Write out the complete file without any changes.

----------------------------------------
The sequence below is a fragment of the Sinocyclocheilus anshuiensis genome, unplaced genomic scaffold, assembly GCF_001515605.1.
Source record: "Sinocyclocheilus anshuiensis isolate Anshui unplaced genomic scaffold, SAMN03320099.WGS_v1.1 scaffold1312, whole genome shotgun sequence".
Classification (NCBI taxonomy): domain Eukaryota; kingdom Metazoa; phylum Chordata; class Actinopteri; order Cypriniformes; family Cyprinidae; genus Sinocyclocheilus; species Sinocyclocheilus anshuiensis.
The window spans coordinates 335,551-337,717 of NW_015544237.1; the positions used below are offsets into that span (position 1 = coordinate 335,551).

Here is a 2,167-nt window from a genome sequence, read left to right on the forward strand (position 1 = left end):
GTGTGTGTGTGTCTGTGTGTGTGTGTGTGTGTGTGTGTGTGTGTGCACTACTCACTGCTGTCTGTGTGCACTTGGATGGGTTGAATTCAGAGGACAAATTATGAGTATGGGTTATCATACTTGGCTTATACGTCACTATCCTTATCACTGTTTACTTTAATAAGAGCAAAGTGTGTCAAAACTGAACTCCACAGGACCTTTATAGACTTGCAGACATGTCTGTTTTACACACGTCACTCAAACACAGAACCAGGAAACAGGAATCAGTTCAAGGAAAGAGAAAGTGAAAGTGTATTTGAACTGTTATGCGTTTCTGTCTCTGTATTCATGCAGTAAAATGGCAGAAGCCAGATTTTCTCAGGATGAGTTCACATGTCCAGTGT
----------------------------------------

The sequence below is a fragment of the Sinocyclocheilus anshuiensis genome, unplaced genomic scaffold, assembly GCF_001515605.1.
Source record: "Sinocyclocheilus anshuiensis isolate Anshui unplaced genomic scaffold, SAMN03320099.WGS_v1.1 scaffold1312, whole genome shotgun sequence".
Classification (NCBI taxonomy): domain Eukaryota; kingdom Metazoa; phylum Chordata; class Actinopteri; order Cypriniformes; family Cyprinidae; genus Sinocyclocheilus; species Sinocyclocheilus anshuiensis.
The window spans coordinates 335,551-337,717 of NW_015544237.1; the positions used below are offsets into that span (position 1 = coordinate 335,551).

Here is a 2,167-nt window from a genome sequence, read left to right on the forward strand (position 1 = left end):
GTGTGTGTGTGTCTGTGTGTGTGTGTGTGTGTGTGTGTGTGTGTGCACTACTCACTGCTGTCTGTGTGCACTTGGATGGGTTGAATTCAGAGGACAAATTATGAGTATGGGTTATCATACTTGGCTTATACGTCACTATCCTTATCACTGTTTACTTTAATAAGAGCAAAGTGTGTCAAAACTGAACTCCACAGGACCTTTATAGACTTGCAGACATGTCTGTTTTACACACGTCACTCAAACACAGAACCAGGAAACAGGAATCAGTTCAAGGAAAGAGAAAGTGAAAGTGTATTTGAACTGTTATGCGTTTCTGTCTCTGTATTCATGCAGTAAAATGGCAGAAGCCAGATTTTCTCAGGATGAGTTCACATGTCCAGTGT